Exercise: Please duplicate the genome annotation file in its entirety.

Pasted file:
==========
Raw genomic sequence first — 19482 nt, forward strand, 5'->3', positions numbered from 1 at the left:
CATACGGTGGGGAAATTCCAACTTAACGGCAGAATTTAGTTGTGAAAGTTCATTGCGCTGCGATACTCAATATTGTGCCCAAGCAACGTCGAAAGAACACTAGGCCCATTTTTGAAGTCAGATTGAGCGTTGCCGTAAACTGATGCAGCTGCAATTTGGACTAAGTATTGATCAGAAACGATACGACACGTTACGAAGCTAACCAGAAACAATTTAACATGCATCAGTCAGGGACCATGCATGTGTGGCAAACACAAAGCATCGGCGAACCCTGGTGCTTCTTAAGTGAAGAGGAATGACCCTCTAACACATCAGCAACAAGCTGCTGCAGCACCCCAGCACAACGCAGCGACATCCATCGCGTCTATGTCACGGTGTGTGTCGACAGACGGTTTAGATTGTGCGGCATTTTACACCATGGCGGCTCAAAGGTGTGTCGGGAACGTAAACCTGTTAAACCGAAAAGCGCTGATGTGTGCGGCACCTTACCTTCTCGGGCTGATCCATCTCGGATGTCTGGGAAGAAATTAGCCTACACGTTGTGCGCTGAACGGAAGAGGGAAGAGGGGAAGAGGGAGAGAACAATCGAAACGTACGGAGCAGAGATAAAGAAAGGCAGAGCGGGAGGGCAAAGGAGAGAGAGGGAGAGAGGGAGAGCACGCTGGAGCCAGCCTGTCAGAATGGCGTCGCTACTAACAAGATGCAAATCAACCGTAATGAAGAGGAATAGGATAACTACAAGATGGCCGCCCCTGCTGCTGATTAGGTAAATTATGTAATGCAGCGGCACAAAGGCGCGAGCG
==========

Raw genomic sequence first — 19482 nt, forward strand, 5'->3', positions numbered from 1 at the left:
CATACGGTGGGGAAATTCCAACTTAACGGCAGAATTTAGTTGTGAAAGTTCATTGCGCTGCGATACTCAATATTGTGCCCAAGCAACGTCGAAAGAACACTAGGCCCATTTTTGAAGTCAGATTGAGCGTTGCCGTAAACTGATGCAGCTGCAATTTGGACTAAGTATTGATCAGAAACGATACGACACGTTACGAAGCTAACCAGAAACAATTTAACATGCATCAGTCAGGGACCATGCATGTGTGGCAAACACAAAGCATCGGCGAACCCTGGTGCTTCTTAAGTGAAGAGGAATGACCCTCTAACACATCAGCAACAAGCTGCTGCAGCACCCCAGCACAACGCAGCGACATCCATCGCGTCTATGTCACGGTGTGTGTCGACAGACGGTTTAGATTGTGCGGCATTTTACACCATGGCGGCTCAAAGGTGTGTCGGGAACGTAAACCTGTTAAACCGAAAAGCGCTGATGTGTGCGGCACCTTACCTTCTCGGGCTGATCCATCTCGGATGTCTGGGAAGAAATTAGCCTACACGTTGTGCGCTGAACGGAAGAGGGAAGAGGGGAAGAGGGAGAGAACAATCGAAACGTACGGAGCAGAGATAAAGAAAGGCAGAGCGGGAGGGCAAAGGAGAGAGAGGGAGAGAGGGAGAGCACGCTGGAGCCAGCCTGTCAGAATGGCGTCGCTACTAACAAGATGCAAATCAACCGTAATGAAGAGGAATAGGATAACTACAAGATGGCCGCCCCTGCTGCTGATTAGGTAAATTATGTAATGCAGCGGCACAAAGGCGCGAGCG